I think as the first record I’ve produced and written almost 100% myself, it’s really me at my most honest, I’m not trying to be anything I’m not or please anyone else with certain sounds or genres. I made this album for myself and my fans and i think that really comes through.
The title Tomorrow’s Yesterdays is an ideal summation of the music housed within: “I think it sums up well the feelings of nostalgia through the album whilst also looking forwards,” Hesketh reflects.
While history and music’s past can absolutely be felt throughout Tomorrow’s Yesterdays, it’s a sense of hope and excitement for what’s to come that drives this album to its highest heights. Highlights include the beautifully aching, utterly heartfelt confessional “Crying on the Inside” and such irresistible disco immersions as “Heavenly,” the new age party anthem “Out (Out),” and the album’s utterly enchanting lead single, “Silver Balloons.”
“‘Silver Balloons’ is a favourite as it’s the first I really nailed my production style on,” Hesketh says. “I also love ‘Landline’, as it felt like a very exciting track to finish – a real anthem!” As a writer she adds, “I love the lyric ‘so we re-write history, trade pain for poetry’ in ‘Crying On The Inside’ – it’s about how we look back at broken relationships with rose tinted glasses and remember the good and not always the reality.”
Cool, confident, and ready to rock our worlds, Little Boots promises to move you in more ways than one.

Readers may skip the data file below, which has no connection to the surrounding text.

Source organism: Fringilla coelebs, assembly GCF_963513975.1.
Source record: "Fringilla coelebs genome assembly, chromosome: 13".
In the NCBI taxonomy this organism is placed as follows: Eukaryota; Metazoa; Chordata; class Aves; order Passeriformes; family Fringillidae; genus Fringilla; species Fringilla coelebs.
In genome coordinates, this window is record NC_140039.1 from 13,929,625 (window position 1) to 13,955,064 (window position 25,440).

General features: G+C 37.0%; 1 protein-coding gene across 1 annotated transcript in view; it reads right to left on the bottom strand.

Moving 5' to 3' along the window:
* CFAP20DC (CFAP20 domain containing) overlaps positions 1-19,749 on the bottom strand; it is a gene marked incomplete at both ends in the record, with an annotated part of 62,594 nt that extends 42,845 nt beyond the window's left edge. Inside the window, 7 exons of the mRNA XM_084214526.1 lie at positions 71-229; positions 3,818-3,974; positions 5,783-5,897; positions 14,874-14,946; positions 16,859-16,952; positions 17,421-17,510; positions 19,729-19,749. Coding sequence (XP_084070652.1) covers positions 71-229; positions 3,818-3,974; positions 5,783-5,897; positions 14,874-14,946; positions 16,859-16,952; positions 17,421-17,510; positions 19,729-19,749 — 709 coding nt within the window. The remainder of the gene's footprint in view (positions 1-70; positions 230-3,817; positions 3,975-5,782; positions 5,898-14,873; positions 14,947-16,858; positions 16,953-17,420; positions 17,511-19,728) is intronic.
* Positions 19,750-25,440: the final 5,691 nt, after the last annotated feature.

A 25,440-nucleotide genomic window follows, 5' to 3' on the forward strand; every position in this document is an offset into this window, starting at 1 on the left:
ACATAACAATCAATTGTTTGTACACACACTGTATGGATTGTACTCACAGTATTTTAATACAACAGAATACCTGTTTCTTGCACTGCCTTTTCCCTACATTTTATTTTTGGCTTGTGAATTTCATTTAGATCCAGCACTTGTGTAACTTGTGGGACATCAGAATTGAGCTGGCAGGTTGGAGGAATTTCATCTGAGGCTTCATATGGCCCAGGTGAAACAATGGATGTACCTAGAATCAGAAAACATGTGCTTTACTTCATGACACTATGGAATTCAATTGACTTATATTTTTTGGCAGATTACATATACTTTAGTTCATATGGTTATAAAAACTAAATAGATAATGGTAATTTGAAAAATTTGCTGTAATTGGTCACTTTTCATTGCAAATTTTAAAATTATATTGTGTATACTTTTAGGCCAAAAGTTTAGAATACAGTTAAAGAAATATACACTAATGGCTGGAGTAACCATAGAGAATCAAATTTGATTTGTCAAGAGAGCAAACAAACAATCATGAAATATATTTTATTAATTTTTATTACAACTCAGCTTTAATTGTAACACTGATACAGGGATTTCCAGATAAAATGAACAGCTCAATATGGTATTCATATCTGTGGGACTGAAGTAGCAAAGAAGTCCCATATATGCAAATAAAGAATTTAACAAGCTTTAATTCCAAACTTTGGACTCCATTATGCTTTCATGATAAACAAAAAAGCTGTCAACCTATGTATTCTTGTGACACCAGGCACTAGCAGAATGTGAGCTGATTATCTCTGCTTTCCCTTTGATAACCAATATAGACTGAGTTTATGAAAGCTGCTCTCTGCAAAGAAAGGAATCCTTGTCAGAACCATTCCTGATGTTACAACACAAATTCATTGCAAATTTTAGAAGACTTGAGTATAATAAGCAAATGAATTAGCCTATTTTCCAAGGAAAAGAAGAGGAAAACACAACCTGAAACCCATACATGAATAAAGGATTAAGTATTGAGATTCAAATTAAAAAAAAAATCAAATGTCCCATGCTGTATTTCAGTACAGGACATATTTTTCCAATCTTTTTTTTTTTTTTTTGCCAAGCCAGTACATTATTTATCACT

Tomorrow’s Yesterdays comes from a place of passion, honesty, intimate connection, and resilience. It’s not about keeping calm and carrying on; it’s about dancing through the changes and making every moment count; about living life to the fullest, even when things aren’t ideal. You’ve lived through two years of a global pandemic: Treat yourself to a dance.
“I hope listeners get to know me better and discover more layers to my music, a lot of people dismiss me as singing one song they vaguely from 10 years ago,” Victoria Hesketh shares. “I hope people listen to this record and discover a lot more!”
Experience the full record via our below stream, and peek inside Little Boots’ Tomorrow’s Yesterdays with Atwood Magazine as Hesketh goes track-by-track through the music and lyrics of her fourth album!
Stream: ‘Tomorrow’s Yesterdays’ – Little Boots
:: Inside Tomorrow’s Yesterdays ::
Love the Beginning
This is one of the oldest songs on the record and came about from some piano improvisations, and an essay I read about love being a verb, something in motion rather than a static noun, which really resonated with me. Lyrically its about how I sometimes struggle to see things through after a period of initial excitement at the beginning.
“Silver Balloons is in many ways a metaphor for all the cancelled plans and parties of lockdown, all of the disappointments as one by one we watched many of our hopes and desires burst like shiny balloons at the end of the night. All we have left is each other; coming together and holding tight to hope is the way we have all seemed to get through the last couple of years. Sonically, I was listening to a lot of classic 70s songwriters during the making of this record while really putting the piano at the centre of everything, so you can hear echoes of Elton John, Carole King, The Bee Gees, even Wings. The piano and vocals in this track also really remind me of one of my all-time favourites Saint Etienne. I’m also especially proud of 100% writing and producing this record myself, and it being totally powered by my fans via their support on Patreon.”